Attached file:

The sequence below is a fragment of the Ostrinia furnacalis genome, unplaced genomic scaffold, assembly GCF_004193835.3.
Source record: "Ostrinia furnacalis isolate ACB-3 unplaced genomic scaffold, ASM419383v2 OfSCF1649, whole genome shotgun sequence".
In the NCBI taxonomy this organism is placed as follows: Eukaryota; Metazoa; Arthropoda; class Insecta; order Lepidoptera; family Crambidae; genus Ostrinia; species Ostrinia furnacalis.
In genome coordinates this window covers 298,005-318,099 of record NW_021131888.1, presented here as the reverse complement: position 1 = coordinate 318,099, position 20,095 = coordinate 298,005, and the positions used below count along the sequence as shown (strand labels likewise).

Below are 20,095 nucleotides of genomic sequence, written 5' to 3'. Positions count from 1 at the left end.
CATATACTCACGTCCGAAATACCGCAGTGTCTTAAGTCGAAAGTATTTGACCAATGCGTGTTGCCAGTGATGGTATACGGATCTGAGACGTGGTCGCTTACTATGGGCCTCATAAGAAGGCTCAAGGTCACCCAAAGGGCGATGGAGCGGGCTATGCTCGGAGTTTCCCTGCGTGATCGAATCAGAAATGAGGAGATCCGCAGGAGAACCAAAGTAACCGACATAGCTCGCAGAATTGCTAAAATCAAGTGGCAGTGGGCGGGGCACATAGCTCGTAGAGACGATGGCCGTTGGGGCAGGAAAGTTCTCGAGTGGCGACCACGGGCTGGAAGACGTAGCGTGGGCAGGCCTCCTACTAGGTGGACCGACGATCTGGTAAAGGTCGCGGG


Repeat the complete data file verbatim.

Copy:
The sequence below is a fragment of the Ostrinia furnacalis genome, unplaced genomic scaffold, assembly GCF_004193835.3.
Source record: "Ostrinia furnacalis isolate ACB-3 unplaced genomic scaffold, ASM419383v2 OfSCF1649, whole genome shotgun sequence".
In the NCBI taxonomy this organism is placed as follows: Eukaryota; Metazoa; Arthropoda; class Insecta; order Lepidoptera; family Crambidae; genus Ostrinia; species Ostrinia furnacalis.
In genome coordinates this window covers 298,005-318,099 of record NW_021131888.1, presented here as the reverse complement: position 1 = coordinate 318,099, position 20,095 = coordinate 298,005, and the positions used below count along the sequence as shown (strand labels likewise).

Below are 20,095 nucleotides of genomic sequence, written 5' to 3'. Positions count from 1 at the left end.
CATATACTCACGTCCGAAATACCGCAGTGTCTTAAGTCGAAAGTATTTGACCAATGCGTGTTGCCAGTGATGGTATACGGATCTGAGACGTGGTCGCTTACTATGGGCCTCATAAGAAGGCTCAAGGTCACCCAAAGGGCGATGGAGCGGGCTATGCTCGGAGTTTCCCTGCGTGATCGAATCAGAAATGAGGAGATCCGCAGGAGAACCAAAGTAACCGACATAGCTCGCAGAATTGCTAAAATCAAGTGGCAGTGGGCGGGGCACATAGCTCGTAGAGACGATGGCCGTTGGGGCAGGAAAGTTCTCGAGTGGCGACCACGGGCTGGAAGACGTAGCGTGGGCAGGCCTCCTACTAGGTGGACCGACGATCTGGTAAAGGTCGCGGG